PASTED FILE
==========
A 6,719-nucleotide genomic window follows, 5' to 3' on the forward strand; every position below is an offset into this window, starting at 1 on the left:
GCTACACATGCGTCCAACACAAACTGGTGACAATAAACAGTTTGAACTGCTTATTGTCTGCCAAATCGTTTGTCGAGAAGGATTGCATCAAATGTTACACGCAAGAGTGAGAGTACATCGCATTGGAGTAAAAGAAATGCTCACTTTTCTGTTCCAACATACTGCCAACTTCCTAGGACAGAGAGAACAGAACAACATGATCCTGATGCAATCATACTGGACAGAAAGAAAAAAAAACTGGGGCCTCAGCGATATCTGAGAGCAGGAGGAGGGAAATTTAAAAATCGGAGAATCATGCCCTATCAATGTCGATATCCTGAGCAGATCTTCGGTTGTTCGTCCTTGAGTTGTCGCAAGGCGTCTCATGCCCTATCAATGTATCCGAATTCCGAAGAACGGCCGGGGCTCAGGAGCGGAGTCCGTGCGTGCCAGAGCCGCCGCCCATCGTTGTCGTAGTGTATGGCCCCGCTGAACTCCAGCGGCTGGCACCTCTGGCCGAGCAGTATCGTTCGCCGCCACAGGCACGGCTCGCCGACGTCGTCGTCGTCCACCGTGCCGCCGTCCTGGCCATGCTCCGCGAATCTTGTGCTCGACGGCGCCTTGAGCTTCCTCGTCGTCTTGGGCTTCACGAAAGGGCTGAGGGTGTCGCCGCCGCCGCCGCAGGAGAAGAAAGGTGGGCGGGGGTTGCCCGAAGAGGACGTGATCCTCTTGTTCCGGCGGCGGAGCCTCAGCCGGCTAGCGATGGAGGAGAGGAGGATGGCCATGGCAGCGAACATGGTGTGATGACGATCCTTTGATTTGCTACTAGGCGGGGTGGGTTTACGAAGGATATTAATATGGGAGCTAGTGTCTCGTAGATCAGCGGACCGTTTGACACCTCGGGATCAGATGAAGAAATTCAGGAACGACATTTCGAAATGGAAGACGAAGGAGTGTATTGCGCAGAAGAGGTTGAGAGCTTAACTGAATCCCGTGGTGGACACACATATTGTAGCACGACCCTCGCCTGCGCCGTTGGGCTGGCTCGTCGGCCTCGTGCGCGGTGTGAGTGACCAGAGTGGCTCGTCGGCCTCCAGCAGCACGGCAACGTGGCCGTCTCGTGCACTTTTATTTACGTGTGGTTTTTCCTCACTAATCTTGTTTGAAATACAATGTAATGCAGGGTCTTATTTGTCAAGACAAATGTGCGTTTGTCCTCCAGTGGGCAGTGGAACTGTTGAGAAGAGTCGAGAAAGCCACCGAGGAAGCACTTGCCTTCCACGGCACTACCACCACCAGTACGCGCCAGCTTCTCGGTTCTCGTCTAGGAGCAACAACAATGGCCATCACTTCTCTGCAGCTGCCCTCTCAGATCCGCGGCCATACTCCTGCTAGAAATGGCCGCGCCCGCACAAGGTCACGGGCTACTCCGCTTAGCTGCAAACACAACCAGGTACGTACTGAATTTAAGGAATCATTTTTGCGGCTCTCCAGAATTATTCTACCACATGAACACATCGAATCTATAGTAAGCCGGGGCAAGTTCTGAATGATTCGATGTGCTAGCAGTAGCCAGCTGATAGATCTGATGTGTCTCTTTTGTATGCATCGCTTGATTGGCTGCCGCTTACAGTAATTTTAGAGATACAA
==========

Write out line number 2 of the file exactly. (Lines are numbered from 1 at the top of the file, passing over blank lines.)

GCTACACATGCGTCCAACACAAACTGGTGACAATAAACAGTTTGAACTGCTTATTGTCTGCCAAATCGTTTGTCGAGAAGGATTGCATCAAATGTTACACGCAAGAGTGAGAGTACATCGCATTGGAGTAAAAGAAATGCTCACTTTTCTGTTCCAACATACTGCCAACTTCCTAGGACAGAGAGAACAGAACAACATGATCCTGATGCAATCATACTGGACAGAAAGAAAAAAAAACTGGGGCCTCAGCGATATCTGAGAGCAGGAGGAGGGAAATTTAAAAATCGGAGAATCATGCCCTATCAATGTCGATATCCTGAGCAGATCTTCGGTTGTTCGTCCTTGAGTTGTCGCAAGGCGTCTCATGCCCTATCAATGTATCCGAATTCCGAAGAACGGCCGGGGCTCAGGAGCGGAGTCCGTGCGTGCCAGAGCCGCCGCCCATCGTTGTCGTAGTGTATGGCCCCGCTGAACTCCAGCGGCTGGCACCTCTGGCCGAGCAGTATCGTTCGCCGCCACAGGCACGGCTCGCCGACGTCGTCGTCGTCCACCGTGCCGCCGTCCTGGCCATGCTCCGCGAATCTTGTGCTCGACGGCGCCTTGAGCTTCCTCGTCGTCTTGGGCTTCACGAAAGGGCTGAGGGTGTCGCCGCCGCCGCCGCAGGAGAAGAAAGGTGGGCGGGGGTTGCCCGAAGAGGACGTGATCCTCTTGTTCCGGCGGCGGAGCCTCAGCCGGCTAGCGATGGAGGAGAGGAGGATGGCCATGGCAGCGAACATGGTGTGATGACGATCCTTTGATTTGCTACTAGGCGGGGTGGGTTTACGAAGGATATTAATATGGGAGCTAGTGTCTCGTAGATCAGCGGACCGTTTGACACCTCGGGATCAGATGAAGAAATTCAGGAACGACATTTCGAAATGGAAGACGAAGGAGTGTATTGCGCAGAAGAGGTTGAGAGCTTAACTGAATCCCGTGGTGGACACACATATTGTAGCACGACCCTCGCCTGCGCCGTTGGGCTGGCTCGTCGGCCTCGTGCGCGGTGTGAGTGACCAGAGTGGCTCGTCGGCCTCCAGCAGCACGGCAACGTGGCCGTCTCGTGCACTTTTATTTACGTGTGGTTTTTCCTCACTAATCTTGTTTGAAATACAATGTAATGCAGGGTCTTATTTGTCAAGACAAATGTGCGTTTGTCCTCCAGTGGGCAGTGGAACTGTTGAGAAGAGTCGAGAAAGCCACCGAGGAAGCACTTGCCTTCCACGGCACTACCACCACCAGTACGCGCCAGCTTCTCGGTTCTCGTCTAGGAGCAACAACAATGGCCATCACTTCTCTGCAGCTGCCCTCTCAGATCCGCGGCCATACTCCTGCTAGAAATGGCCGCGCCCGCACAAGGTCACGGGCTACTCCGCTTAGCTGCAAACACAACCAGGTACGTACTGAATTTAAGGAATCATTTTTGCGGCTCTCCAGAATTATTCTACCACATGAACACATCGAATCTATAGTAAGCCGGGGCAAGTTCTGAATGATTCGATGTGCTAGCAGTAGCCAGCTGATAGATCTGATGTGTCTCTTTTGTATGCATCGCTTGATTGGCTGCCGCTTACAGTAATTTTAGAGATACAA